Pakistan's former prime minister Imran Khan called for nationwide "freedom" protests on Sunday, after his brief arrest and detention this week triggered deadly unrest.
The one-time cricket superstar – who has been tied up in dozens of legal cases since being ousted from power in April last year – was freed on bail on Friday after his detention was declared unlawful by the Supreme Court.
Enraged by the arrest, supporters set fire to government buildings, blocked roads and damaged property belonging to the military, which they blame for Khan's downfall.
"Freedom does not come easily. You have to snatch it. You have to sacrifice for it," he said in an address broadcast on YouTube Saturday night.
He called for supporters to hold protests "at the end of your streets and villages" across the country on Sunday evening for one hour starting at 5.30pm (1230 GMT).
After five days of tumult across Pakistan, Sunday morning was quiet, but Khan has also pledged to return to campaigning on Wednesday for immediate elections.
For months, the Pakistan Tehreek-e-Insaf (PTI) party leader has waged a campaign of defiance against the military.
His arrest on Tuesday came just hours after he was rebuked for claiming senior officials were involved in an assassination attempt against him last year.
Pakistan's powerful military has directly ruled the country off and on for nearly half of its 75-year history, and continues to wield power over the political system.
"The army chief's actions have made our military bad. It is because of him, not because of me," Khan said from his home in Lahore, although it was unclear whether he meant the serving chief, or his predecessor, whom Khan has held responsible for his ouster.
He previously told reporters that "one man, the army chief" was behind his arrest.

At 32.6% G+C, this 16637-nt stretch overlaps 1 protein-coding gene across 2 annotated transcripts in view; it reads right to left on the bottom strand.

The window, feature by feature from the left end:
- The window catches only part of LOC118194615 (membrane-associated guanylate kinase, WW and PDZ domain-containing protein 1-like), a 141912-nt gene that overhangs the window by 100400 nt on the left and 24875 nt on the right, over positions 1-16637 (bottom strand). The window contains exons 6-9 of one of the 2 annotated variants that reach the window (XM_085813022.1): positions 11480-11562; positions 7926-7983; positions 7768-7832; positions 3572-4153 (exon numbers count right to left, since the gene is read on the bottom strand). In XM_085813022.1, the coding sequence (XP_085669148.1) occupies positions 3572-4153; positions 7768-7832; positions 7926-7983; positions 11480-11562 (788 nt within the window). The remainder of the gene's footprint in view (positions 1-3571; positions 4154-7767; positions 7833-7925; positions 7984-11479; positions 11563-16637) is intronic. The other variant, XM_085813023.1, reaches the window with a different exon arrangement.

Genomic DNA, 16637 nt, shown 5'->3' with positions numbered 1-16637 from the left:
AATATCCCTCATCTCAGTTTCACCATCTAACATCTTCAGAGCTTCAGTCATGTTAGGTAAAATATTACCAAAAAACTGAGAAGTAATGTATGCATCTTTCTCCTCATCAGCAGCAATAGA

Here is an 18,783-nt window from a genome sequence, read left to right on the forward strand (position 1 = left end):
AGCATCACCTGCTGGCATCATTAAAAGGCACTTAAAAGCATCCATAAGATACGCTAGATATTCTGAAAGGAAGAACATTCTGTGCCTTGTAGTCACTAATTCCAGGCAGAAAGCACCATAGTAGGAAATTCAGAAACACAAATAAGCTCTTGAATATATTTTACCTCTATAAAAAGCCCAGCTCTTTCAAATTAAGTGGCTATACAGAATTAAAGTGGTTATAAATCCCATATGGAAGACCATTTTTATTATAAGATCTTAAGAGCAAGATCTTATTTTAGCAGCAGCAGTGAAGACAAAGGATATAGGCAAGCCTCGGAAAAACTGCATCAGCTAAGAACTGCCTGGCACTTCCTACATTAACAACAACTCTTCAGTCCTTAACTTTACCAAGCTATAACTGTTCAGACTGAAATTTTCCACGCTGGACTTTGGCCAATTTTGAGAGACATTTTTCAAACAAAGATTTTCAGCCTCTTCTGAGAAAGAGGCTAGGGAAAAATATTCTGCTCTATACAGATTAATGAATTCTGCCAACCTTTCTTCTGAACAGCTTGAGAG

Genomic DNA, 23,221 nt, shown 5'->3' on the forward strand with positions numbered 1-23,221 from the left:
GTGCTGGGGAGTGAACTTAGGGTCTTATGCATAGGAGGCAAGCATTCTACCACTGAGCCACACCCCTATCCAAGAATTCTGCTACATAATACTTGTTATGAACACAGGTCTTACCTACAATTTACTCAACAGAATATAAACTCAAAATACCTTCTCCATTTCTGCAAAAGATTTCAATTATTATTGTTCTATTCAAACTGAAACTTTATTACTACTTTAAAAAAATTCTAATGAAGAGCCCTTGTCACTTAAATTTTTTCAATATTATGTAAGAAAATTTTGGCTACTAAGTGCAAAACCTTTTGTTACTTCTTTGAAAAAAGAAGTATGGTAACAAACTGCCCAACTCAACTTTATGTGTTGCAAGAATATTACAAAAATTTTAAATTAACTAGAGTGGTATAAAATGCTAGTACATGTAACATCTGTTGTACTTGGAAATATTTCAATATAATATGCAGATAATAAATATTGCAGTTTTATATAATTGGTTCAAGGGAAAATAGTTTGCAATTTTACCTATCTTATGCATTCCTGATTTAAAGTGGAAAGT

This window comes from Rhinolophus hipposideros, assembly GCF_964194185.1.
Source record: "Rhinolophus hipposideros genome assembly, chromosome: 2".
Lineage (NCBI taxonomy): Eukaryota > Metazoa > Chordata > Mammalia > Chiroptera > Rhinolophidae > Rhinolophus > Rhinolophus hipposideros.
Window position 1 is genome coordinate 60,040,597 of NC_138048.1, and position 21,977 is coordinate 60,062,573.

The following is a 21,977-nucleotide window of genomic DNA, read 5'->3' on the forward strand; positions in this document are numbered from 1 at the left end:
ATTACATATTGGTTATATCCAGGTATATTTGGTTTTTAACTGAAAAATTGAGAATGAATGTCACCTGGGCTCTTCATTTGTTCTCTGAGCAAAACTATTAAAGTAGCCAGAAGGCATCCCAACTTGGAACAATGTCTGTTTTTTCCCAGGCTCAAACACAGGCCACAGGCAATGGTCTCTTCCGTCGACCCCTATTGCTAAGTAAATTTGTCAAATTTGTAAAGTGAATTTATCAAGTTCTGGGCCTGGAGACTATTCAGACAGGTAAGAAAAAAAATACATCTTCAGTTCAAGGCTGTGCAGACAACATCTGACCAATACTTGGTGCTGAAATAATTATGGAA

But Khan distanced himself from the attacks against the military's installations at the protests, denying his party workers were involved and calling for an independent investigation into the violence.
The army, which denies the accusations made by Khan, on Saturday warned against attempts to create "misperceptions" against the institution.
At least nine people died in the unrest this week, police and hospitals have said.
Hundreds of police officers were injured and more than 4,000 people detained, mostly in Punjab and Khyber Pakhtunkhwa provinces, according to authorities.
At least 10 senior PTI leaders have been arrested since the protests began, one of Khan's lawyers said.
Prime Minister Shehbaz Sharif, the head of a shaky coalition, on Saturday warned that those involved in "facilitating, abetting and perpetrating" the violence should be arrested within 72 hours.
"Those who demonstrated anti-state behaviour will be arrested and tried in anti-terrorist courts," he said during a visit to Lahore.
Interior Minister Rana Sanaullah has repeatedly vowed that police will re-arrest Khan, who remains wildly popular ahead of elections due in October.
The Islamabad High Court ruled that Khan should be given protection from arrest until Monday.
"If Pakistan had a Doomsday Clock, it would be reading sixty seconds to midnight," read a Sunday editorial in Dawn, the country's leading English language newspaper.
"There is a very real possibility that we may see the unleashing of total chaos if someone doesn't push the reset button," it said.
Khan won the 2018 election on an anti-corruption campaign, voted in by an electorate weary of decades of dynastic politics.
Independent analysts say he was brought to power with the support of the military, before falling out with the generals.
"Everyone knows who it is. It's the military behind (Khan's arrest)," 21-year-old PTI supporter Mohsin Khan told AFP outside the party chief's home.
The pushcart seller added that he wanted the military and politicians "to work together".
The political crisis has simmered for months, with Khan attempting to disrupt the coalition government by dissolving two provincial parliaments he controlled and agitating for early elections.
Mobile data services and access to social media platforms including Facebook and YouTube, which were cut shortly after Khan's arrest on Tuesday, had been partly restored around the country as of Saturday.